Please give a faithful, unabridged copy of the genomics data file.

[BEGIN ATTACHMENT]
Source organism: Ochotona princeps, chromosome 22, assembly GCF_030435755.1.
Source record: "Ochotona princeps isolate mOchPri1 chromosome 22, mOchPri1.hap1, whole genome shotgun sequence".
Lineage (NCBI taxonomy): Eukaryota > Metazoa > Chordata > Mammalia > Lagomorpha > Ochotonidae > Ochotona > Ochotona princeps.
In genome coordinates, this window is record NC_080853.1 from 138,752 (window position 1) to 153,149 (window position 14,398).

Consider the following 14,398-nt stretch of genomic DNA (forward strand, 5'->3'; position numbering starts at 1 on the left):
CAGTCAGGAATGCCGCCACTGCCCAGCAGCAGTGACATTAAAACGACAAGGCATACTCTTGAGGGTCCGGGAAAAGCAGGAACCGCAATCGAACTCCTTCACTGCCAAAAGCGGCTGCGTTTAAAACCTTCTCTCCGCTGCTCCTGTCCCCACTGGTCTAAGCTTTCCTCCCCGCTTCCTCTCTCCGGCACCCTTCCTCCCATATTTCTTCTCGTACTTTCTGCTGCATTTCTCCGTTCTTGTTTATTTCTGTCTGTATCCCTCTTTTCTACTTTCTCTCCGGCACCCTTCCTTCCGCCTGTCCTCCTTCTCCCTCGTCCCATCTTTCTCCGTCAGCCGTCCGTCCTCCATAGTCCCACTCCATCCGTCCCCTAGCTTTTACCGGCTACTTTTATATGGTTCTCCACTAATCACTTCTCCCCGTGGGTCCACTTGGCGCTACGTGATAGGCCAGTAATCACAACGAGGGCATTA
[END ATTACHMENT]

Source organism: Ochotona princeps, chromosome 22, assembly GCF_030435755.1.
Source record: "Ochotona princeps isolate mOchPri1 chromosome 22, mOchPri1.hap1, whole genome shotgun sequence".
Lineage (NCBI taxonomy): Eukaryota > Metazoa > Chordata > Mammalia > Lagomorpha > Ochotonidae > Ochotona > Ochotona princeps.
In genome coordinates, this window is record NC_080853.1 from 138,752 (window position 1) to 153,149 (window position 14,398).

Consider the following 14,398-nt stretch of genomic DNA (forward strand, 5'->3'; position numbering starts at 1 on the left):
CAGTCAGGAATGCCGCCACTGCCCAGCAGCAGTGACATTAAAACGACAAGGCATACTCTTGAGGGTCCGGGAAAAGCAGGAACCGCAATCGAACTCCTTCACTGCCAAAAGCGGCTGCGTTTAAAACCTTCTCTCCGCTGCTCCTGTCCCCACTGGTCTAAGCTTTCCTCCCCGCTTCCTCTCTCCGGCACCCTTCCTCCCATATTTCTTCTCGTACTTTCTGCTGCATTTCTCCGTTCTTGTTTATTTCTGTCTGTATCCCTCTTTTCTACTTTCTCTCCGGCACCCTTCCTTCCGCCTGTCCTCCTTCTCCCTCGTCCCATCTTTCTCCGTCAGCCGTCCGTCCTCCATAGTCCCACTCCATCCGTCCCCTAGCTTTTACCGGCTACTTTTATATGGTTCTCCACTAATCACTTCTCCCCGTGGGTCCACTTGGCGCTACGTGATAGGCCAGTAATCACAACGAGGGCATTA